Post-Compo design iteration

Posted by (twitter: @llnesisll)
August 27th, 2014 7:51 pm

This post is more about my plans for my game Matters of Perspective post-compo, and how I want to blow the player’s mind even more :)

If you haven’t seen my game Matters of Perspective, a game about changing perspective from sidescroll to perspective to explore eerie rooms, please do check it out and let me know what you think!

Even if you don’t rate it, any feedback in the comments is very valuable to me!

Here’s a quick gif showing a change in perspective:

There has been a lot of positive feedback about Matters of Perspective. Players seem to love the game mechanic of warping perspective from sidescroller to first person shooter, and where it can go for good puzzle-platforming. So I’ve decided to keep developing it post-compo! You can follow developments on my Twitter account, @llnesisll.

For now, I’m working out a pipeline that’ll make level designs easier to model and iteratively improve. During Ludum Dare, I manually placed every individual block you can see, totalling perhaps 1500-2000 blocks (I didn’t keep count, and won’t bother to check the exact number :p). For more complex levels made with these blocks, making changes to geometry becomes very time-consuming and error-prone. I’m now using Google Sketchup 8 for modelling levels, and the PlayUp plugin for exporting them into Unity. Here’s a screenshot of the second level’s new design, which will hopefully fix two things: accidentally falling out of the world (yikes!), and giving better indication of when the level is in a solved state (in particular, accentuating the size of the path opened when both bridge and wall are moved out of the way), so the player knows when and how they can exit.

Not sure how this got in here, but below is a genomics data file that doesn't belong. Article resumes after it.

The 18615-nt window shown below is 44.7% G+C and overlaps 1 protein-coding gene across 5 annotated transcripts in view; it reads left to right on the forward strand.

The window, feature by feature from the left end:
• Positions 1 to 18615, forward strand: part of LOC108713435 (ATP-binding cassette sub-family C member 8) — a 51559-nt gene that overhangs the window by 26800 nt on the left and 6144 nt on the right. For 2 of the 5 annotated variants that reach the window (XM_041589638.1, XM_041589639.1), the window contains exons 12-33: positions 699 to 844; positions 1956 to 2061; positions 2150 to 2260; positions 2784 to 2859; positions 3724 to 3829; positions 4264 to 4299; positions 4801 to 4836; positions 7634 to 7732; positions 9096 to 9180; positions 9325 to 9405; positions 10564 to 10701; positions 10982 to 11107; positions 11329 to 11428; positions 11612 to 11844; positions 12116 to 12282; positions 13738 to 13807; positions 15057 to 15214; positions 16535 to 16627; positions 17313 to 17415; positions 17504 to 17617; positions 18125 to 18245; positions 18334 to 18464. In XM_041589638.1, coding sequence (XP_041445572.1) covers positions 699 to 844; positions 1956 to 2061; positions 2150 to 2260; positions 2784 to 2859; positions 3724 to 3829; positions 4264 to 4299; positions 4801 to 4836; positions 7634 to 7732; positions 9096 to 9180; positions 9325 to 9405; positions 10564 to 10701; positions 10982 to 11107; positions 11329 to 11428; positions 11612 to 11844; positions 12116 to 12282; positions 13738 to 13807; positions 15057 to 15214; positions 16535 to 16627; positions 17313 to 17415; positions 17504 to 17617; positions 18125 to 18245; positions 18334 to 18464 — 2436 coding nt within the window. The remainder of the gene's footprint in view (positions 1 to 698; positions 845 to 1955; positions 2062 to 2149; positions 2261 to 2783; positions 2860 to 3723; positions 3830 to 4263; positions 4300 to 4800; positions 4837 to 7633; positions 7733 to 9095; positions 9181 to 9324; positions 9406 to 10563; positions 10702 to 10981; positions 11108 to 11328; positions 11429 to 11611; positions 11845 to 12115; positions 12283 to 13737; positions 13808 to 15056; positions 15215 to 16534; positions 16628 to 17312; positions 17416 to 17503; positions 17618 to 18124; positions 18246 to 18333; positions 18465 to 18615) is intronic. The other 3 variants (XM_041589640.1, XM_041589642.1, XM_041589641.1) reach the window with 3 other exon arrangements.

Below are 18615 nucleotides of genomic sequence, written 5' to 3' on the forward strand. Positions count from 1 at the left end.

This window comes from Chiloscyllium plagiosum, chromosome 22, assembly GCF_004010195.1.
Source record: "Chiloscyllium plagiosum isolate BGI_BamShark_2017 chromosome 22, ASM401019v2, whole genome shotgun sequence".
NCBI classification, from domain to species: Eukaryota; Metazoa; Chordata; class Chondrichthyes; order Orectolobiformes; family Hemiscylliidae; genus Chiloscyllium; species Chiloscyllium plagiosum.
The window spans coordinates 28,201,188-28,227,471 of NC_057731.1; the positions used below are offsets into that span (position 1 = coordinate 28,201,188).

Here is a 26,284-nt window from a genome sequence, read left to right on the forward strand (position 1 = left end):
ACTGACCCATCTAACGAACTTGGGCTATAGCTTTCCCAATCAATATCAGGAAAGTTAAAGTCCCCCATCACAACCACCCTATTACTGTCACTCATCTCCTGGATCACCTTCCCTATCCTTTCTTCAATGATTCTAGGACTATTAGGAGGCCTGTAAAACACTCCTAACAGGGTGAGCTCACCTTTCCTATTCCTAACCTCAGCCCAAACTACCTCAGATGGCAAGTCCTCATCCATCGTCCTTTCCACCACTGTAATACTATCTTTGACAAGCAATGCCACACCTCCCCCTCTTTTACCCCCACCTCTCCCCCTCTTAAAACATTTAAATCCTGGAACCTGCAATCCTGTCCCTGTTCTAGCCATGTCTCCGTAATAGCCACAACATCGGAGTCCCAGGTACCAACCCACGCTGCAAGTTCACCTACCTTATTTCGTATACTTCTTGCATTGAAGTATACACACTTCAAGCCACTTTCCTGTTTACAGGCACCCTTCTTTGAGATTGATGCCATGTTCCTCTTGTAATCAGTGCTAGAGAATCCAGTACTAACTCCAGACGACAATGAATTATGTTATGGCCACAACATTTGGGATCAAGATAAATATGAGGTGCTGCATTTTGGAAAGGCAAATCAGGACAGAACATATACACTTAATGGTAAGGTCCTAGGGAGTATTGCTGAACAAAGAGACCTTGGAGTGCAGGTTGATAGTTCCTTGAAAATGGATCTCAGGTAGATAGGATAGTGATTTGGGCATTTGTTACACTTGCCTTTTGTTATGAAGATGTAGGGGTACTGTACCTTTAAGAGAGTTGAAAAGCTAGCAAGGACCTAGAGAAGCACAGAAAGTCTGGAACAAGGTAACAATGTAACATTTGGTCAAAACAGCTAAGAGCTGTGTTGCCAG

This seems to be the way to go. I’ll need to be careful to manually place colliders as needed, though. I don’t really trust Unity’s mesh colliders for complex geometry.

My todo list for further development is currently:

– develop good pipeline for creating and modifying level designs (needs foolproof collision generation!).

– rework sidescroller to use 2D physics (the current solution uses a 3D sphere in sidescroller mode, which can catch on geometry that you can’t see because it extends into the screen…!). This will also need a solution for adding corresponding 2D colliders for each 3D collider.

– create a list of interesting components to put in puzzles – eg, conundrums like level 2, managing blocking off & unblocking the exit until you’re in the ideal position to get to it. In general, problems that benefit from the “working backwards” method to solve them. Mix these together in ascending difficulty to make complex + interesting levels, increasing in challenge.

– add some kind of unlockable reward at the end of the game for collecting all the easter eggs, to serve as motivation to re-play. I planned to include this during the compo, but ran out of time to come up with something worthwhile, so I just left the easter eggs to be interesting to get on their own right.